WEEKEND EDITION

Commissioner Maria Torres-Springer on the Importance of Small Businesses in New York

| July 23, 2014 11:33 AMvideo

Maria Torres-Springer, commissioner of the city’s Department of Small Business Services, outlines new plans to support immigrant-owned businesses and recruit more tech workers in an interview with MetroFocus host Rafael Pi Roman.

As commissioner of the Department of Small Business Services, Maria Torres-Springer is responsible for working with more than 200,000 small businesses in New York City. Nearly 95 percent of the city’s businesses are considered “small businesses,” or businesses with fewer than 100 employees, and they employ more than half of the city’s private sector workforce.

“Small businesses are the lifeblood of the economy and drivers of neighborhood economy,” Torres-Springer said. “Neighborhood businesses are the businesses that employ local people, they deliver important goods and services but in many ways they’re also so much more than that. They are a great equalizer, in my opinion, and a path to the middle-class for so many New Yorkers.”

The department recently announced the Immigrant Business Initiative which will work with community-based organizations across the city to deliver free services to immigrant entrepreneurs in five languages – Chinese, Korean, Haitian-Creole, Russian and Spanish.

“Given that immigrant entrepreneurs make up about 40 percent of the small businesses in New York City, there’s a real opportunity there to continue to promote and support them,” Torres-Springer told Pi Roman. “There is more that we can do to ensure that immigrant entrepreneurs continue to contribute to the economy.”

Small businesses suffered huge losses from Superstorm Sandy in 2012. More than 23,000 small businesses were affected.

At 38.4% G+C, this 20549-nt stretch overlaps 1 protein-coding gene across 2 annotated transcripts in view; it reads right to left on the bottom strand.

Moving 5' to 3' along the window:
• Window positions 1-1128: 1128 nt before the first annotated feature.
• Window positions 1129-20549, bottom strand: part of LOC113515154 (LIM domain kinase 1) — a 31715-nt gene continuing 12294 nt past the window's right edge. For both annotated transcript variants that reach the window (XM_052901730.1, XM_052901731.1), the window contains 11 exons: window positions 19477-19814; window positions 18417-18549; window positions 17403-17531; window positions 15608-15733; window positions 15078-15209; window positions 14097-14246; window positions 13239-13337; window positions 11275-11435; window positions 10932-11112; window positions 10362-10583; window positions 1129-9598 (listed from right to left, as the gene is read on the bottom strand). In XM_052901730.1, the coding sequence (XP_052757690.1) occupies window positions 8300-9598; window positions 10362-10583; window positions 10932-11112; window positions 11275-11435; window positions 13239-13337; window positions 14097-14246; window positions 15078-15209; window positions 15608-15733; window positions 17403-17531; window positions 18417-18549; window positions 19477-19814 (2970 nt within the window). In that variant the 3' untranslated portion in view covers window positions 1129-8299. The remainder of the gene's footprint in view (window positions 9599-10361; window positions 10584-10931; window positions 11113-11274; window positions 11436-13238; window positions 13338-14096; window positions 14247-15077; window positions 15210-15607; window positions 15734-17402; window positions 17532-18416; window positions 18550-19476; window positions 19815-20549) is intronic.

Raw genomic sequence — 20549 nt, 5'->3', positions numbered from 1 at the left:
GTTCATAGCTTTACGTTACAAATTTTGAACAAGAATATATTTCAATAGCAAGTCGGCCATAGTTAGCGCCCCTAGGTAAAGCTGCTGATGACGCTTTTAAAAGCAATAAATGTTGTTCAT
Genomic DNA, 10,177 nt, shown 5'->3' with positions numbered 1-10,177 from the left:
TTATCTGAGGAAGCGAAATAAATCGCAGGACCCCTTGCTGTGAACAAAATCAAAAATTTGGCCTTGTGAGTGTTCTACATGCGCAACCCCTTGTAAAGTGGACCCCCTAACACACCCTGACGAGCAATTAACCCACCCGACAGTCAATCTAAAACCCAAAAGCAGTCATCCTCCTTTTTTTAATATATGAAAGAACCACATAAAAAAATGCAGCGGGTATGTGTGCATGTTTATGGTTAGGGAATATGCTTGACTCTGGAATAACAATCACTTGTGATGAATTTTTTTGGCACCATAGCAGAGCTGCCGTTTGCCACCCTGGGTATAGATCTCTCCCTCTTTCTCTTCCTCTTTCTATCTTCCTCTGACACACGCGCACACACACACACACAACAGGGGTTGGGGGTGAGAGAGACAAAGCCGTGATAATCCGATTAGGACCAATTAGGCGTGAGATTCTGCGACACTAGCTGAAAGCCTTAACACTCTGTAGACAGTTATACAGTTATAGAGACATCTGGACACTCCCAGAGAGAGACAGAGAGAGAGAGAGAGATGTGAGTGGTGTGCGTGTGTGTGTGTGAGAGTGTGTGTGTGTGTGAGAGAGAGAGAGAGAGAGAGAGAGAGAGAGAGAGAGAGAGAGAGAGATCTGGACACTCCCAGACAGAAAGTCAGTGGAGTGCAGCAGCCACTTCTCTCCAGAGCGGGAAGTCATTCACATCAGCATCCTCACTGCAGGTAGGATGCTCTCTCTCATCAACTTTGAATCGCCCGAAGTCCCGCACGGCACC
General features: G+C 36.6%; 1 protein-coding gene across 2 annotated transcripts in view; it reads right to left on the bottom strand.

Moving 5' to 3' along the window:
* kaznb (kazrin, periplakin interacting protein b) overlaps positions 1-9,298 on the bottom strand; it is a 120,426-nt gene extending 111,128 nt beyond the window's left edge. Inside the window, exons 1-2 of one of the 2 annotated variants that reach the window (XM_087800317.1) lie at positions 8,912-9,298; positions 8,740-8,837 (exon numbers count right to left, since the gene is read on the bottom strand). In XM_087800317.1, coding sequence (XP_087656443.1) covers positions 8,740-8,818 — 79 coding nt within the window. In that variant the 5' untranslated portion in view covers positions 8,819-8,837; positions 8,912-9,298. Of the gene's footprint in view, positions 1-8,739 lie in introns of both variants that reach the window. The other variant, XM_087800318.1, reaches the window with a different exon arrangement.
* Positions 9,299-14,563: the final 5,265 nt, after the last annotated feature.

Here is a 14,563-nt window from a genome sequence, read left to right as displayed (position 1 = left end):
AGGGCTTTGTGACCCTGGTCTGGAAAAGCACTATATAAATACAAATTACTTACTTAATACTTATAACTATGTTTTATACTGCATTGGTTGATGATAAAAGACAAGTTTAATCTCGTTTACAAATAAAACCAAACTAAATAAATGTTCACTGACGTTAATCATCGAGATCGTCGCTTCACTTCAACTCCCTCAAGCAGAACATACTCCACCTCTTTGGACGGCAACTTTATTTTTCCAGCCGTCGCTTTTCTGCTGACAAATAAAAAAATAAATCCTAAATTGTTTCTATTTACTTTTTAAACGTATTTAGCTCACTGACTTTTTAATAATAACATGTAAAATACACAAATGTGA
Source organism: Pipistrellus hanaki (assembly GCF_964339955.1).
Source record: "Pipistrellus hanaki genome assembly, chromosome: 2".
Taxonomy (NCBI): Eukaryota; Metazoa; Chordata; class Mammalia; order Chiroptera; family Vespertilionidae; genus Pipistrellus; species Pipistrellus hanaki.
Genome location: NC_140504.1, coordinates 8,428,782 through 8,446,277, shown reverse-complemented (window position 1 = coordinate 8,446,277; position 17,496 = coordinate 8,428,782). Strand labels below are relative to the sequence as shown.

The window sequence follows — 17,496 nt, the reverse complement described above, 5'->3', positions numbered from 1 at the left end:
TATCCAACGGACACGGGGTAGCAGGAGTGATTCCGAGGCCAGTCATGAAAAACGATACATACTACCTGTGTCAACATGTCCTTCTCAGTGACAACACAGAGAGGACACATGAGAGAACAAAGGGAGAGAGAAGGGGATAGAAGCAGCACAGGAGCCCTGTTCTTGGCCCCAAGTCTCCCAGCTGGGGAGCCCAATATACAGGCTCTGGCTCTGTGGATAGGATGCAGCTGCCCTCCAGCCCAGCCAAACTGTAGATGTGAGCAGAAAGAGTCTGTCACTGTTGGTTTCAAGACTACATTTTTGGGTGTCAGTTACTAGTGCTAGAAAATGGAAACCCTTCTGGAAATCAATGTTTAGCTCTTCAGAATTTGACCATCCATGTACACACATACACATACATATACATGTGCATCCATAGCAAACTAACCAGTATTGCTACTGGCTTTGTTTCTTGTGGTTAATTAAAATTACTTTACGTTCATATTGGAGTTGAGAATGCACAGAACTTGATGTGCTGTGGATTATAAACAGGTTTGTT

“It is a critical priority of mine and the mayor’s to ensure that we are redoubling our efforts to assist businesses who are still recovering from the effects of Hurricane Sandy. In the aftermath of the storm, the city deployed almost $30 million in grants and loans,” Commissioner Torres-Springer said. “We want to make sure we’re providing the type of guidance that they need to restart their business and continue to thrive.”

  • Lance

    .A new award-winning worldwide book/ebook that helps explain the role,
    struggles, and contributions of immigrants and minorities is “What Foreigners Need To Know About America From A To Z: How to Understand Crazy American Culture, People, Government, Business, Language and More.” It paints a revealing picture of America for anyone
    who will benefit from a better understanding. Endorsed by ambassadors,
    educators, and editors, it also informs those who want to learn more about the last remaining superpower and how we compare to other nations on many issues.

    As the book points out, immigrants and minorities are a major force in America. Immigrants and the children they bear account for 60 percent of our nation’s population growth and own 11 percent of US businesses and are 60 percent more likely to start a new business than native-born Americans. They represent 17 percent of all new business owners (in some states more than 30 percent). Foreign-born business owners generate nearly one-quarter of all business income in California and nearly one-fifth in New York, Florida, and New Jersey. In fact, forty percent of Fortune 500 companies were started by an immigrant or a child of an
    immigrant, creating 10 million jobs and seven out of ten top brands in our
    country.

    More importantly, they come to improve their lives and create a foundation of success for their children to build upon, as did the author’s grandparents when they landed at Ellis Island in 1899 after losing 2 children to disease on a cramped cattle car-like sailing from Europe to the Land of Opportunity. Many bring skills and a willingness to work hard to make their dreams a reality, something our founders did four hundred years ago. In describing America, chapter after chapter chronicles “foreigners” who became successful in the US and contributed to our society. However, most struggle in their efforts and need guidance in Anytown, USA. Perhaps intelligent immigration reform, White House/Congress and business/labor cooperation, concerned citizens and books like this can extend a helping hand, the same unwavering hand, lest we forget, that has been the anchor and lighthouse of American
    values for four hundred years.

    Here’s a closing quote from the book’s Intro: “With all of our cultural differences though, you’ll be surprised to learn how much…we as human beings have in common on this little third rock from the sun. After all, the song played at our Disneyland parks around the world is ‘It’s A Small World After All.’ Peace.”

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